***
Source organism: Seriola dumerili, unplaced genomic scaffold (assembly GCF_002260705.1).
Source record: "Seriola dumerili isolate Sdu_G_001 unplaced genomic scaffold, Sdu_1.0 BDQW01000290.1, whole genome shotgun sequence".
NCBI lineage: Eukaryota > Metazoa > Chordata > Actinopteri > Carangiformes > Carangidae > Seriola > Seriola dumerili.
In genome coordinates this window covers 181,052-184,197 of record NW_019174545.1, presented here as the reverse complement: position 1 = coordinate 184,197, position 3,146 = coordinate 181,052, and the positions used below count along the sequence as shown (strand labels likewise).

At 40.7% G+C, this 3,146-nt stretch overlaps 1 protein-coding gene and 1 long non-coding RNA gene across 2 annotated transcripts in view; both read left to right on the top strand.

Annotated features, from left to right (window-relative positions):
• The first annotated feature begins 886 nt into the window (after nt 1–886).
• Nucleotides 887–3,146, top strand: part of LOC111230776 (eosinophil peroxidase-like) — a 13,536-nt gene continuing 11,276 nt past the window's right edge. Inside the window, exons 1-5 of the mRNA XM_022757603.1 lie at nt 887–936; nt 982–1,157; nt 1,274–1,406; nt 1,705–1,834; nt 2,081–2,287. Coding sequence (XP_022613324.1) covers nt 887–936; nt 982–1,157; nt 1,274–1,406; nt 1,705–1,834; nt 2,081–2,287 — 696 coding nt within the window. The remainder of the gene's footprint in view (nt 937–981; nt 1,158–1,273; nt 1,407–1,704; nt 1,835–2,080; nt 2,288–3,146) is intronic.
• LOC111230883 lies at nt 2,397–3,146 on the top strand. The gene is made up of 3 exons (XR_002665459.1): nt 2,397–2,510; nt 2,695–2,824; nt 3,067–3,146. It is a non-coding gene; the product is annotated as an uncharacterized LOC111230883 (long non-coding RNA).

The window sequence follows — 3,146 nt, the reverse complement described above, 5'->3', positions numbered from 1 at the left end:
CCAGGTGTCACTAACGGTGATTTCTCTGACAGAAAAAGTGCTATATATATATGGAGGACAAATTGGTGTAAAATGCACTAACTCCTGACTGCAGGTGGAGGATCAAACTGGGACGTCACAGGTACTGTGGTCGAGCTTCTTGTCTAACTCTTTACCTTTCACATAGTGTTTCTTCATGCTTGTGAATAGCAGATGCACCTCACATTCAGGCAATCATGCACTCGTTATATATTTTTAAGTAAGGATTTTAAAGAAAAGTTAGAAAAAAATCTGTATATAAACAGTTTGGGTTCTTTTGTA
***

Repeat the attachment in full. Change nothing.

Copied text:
Source organism: Seriola dumerili, unplaced genomic scaffold (assembly GCF_002260705.1).
Source record: "Seriola dumerili isolate Sdu_G_001 unplaced genomic scaffold, Sdu_1.0 BDQW01000290.1, whole genome shotgun sequence".
NCBI lineage: Eukaryota > Metazoa > Chordata > Actinopteri > Carangiformes > Carangidae > Seriola > Seriola dumerili.
In genome coordinates this window covers 181,052-184,197 of record NW_019174545.1, presented here as the reverse complement: position 1 = coordinate 184,197, position 3,146 = coordinate 181,052, and the positions used below count along the sequence as shown (strand labels likewise).

At 40.7% G+C, this 3,146-nt stretch overlaps 1 protein-coding gene and 1 long non-coding RNA gene across 2 annotated transcripts in view; both read left to right on the top strand.

Annotated features, from left to right (window-relative positions):
• The first annotated feature begins 886 nt into the window (after nt 1–886).
• Nucleotides 887–3,146, top strand: part of LOC111230776 (eosinophil peroxidase-like) — a 13,536-nt gene continuing 11,276 nt past the window's right edge. Inside the window, exons 1-5 of the mRNA XM_022757603.1 lie at nt 887–936; nt 982–1,157; nt 1,274–1,406; nt 1,705–1,834; nt 2,081–2,287. Coding sequence (XP_022613324.1) covers nt 887–936; nt 982–1,157; nt 1,274–1,406; nt 1,705–1,834; nt 2,081–2,287 — 696 coding nt within the window. The remainder of the gene's footprint in view (nt 937–981; nt 1,158–1,273; nt 1,407–1,704; nt 1,835–2,080; nt 2,288–3,146) is intronic.
• LOC111230883 lies at nt 2,397–3,146 on the top strand. The gene is made up of 3 exons (XR_002665459.1): nt 2,397–2,510; nt 2,695–2,824; nt 3,067–3,146. It is a non-coding gene; the product is annotated as an uncharacterized LOC111230883 (long non-coding RNA).

The window sequence follows — 3,146 nt, the reverse complement described above, 5'->3', positions numbered from 1 at the left end:
CCAGGTGTCACTAACGGTGATTTCTCTGACAGAAAAAGTGCTATATATATATGGAGGACAAATTGGTGTAAAATGCACTAACTCCTGACTGCAGGTGGAGGATCAAACTGGGACGTCACAGGTACTGTGGTCGAGCTTCTTGTCTAACTCTTTACCTTTCACATAGTGTTTCTTCATGCTTGTGAATAGCAGATGCACCTCACATTCAGGCAATCATGCACTCGTTATATATTTTTAAGTAAGGATTTTAAAGAAAAGTTAGAAAAAAATCTGTATATAAACAGTTTGGGTTCTTTTGTA